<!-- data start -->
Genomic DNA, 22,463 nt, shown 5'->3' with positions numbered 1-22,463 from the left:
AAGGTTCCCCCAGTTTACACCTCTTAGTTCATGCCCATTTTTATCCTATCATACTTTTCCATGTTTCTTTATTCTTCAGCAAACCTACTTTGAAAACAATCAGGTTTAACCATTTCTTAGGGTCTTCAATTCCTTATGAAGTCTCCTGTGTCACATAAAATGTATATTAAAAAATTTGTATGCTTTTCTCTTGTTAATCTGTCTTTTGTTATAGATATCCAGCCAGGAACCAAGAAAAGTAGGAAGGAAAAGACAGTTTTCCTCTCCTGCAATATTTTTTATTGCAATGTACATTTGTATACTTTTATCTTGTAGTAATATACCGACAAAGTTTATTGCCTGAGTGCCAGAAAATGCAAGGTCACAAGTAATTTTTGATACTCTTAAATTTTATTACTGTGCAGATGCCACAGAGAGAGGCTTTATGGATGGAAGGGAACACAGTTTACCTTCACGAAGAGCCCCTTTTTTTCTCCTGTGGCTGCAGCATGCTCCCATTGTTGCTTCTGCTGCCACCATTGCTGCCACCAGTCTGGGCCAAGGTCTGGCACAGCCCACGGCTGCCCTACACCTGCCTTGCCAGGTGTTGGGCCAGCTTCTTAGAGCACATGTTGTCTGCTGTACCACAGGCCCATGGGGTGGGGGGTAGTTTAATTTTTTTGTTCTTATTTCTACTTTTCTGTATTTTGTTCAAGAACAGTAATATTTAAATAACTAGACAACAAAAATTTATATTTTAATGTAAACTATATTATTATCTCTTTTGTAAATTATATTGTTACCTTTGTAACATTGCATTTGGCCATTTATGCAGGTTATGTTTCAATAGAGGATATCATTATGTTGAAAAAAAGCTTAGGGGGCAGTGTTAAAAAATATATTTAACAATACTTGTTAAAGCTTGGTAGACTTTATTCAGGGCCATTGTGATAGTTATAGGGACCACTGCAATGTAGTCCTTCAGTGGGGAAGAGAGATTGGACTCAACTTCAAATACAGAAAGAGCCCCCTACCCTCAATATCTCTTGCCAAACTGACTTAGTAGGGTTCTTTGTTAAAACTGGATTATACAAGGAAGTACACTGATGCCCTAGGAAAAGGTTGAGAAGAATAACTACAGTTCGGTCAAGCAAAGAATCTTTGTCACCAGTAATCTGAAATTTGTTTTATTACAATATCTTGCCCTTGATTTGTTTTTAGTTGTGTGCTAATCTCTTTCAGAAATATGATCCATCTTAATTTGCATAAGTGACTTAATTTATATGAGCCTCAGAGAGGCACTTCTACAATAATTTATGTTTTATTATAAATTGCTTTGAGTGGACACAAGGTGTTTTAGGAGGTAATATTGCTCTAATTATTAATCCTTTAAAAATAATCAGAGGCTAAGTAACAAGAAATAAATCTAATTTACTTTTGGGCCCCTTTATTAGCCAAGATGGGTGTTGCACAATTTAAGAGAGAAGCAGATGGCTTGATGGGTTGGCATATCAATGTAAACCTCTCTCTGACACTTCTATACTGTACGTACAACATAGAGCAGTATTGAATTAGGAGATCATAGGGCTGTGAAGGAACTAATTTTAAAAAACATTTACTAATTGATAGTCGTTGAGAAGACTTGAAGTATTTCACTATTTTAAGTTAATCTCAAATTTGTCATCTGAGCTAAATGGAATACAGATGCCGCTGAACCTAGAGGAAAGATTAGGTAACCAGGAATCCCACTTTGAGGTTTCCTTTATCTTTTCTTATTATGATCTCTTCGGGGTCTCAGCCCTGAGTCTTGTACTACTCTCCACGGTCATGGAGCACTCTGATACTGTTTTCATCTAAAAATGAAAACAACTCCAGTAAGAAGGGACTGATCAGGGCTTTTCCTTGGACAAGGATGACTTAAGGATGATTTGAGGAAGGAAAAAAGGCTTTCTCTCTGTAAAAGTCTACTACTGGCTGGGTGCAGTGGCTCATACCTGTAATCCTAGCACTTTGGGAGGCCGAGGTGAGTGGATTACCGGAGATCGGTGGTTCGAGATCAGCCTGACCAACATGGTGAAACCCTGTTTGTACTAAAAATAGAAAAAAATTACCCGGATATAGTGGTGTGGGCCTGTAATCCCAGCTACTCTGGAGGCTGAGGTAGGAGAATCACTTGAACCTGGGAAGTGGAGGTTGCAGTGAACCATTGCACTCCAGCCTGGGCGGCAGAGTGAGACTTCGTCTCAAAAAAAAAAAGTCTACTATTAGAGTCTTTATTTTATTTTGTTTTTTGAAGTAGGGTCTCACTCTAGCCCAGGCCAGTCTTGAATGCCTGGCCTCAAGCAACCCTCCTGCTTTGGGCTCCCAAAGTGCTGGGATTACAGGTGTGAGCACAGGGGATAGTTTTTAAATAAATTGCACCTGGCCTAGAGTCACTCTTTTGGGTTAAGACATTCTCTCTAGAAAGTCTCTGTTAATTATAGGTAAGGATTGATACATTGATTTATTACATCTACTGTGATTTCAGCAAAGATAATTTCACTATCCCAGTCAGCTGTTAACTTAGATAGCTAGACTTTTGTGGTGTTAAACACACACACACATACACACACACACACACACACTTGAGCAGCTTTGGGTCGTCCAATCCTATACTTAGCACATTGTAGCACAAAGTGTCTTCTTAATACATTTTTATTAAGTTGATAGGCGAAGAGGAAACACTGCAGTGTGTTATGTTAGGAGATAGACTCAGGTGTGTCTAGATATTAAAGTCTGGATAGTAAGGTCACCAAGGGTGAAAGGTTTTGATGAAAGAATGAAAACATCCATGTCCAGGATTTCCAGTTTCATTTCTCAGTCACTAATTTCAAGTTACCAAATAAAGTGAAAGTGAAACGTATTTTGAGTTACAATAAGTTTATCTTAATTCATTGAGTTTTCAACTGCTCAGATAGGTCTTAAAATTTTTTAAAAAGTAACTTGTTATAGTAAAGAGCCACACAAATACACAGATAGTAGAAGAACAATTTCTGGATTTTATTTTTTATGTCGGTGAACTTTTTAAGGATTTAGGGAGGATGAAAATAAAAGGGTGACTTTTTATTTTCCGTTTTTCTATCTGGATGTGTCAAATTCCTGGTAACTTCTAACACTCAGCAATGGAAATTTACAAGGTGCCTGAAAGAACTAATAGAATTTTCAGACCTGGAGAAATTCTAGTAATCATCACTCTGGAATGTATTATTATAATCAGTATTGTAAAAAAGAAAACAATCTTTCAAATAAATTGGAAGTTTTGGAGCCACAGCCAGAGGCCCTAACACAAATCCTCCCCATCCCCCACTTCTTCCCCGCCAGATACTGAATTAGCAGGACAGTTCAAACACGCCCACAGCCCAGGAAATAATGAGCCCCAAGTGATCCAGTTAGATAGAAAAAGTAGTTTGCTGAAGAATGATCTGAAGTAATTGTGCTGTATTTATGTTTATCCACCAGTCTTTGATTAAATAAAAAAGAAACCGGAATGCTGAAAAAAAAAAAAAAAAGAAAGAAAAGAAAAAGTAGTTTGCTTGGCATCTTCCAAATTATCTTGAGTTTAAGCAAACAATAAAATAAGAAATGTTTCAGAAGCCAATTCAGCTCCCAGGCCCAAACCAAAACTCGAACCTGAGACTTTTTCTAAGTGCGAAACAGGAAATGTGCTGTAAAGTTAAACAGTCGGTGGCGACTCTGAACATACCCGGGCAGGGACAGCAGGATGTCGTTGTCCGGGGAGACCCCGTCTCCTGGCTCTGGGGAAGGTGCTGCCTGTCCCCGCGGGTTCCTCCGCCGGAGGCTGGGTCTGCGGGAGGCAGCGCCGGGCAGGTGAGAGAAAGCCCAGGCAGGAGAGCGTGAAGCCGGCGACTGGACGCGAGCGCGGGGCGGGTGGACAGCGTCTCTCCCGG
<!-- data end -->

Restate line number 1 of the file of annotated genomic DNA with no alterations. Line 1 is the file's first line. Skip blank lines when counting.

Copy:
Genomic DNA, 22,463 nt, shown 5'->3' with positions numbered 1-22,463 from the left: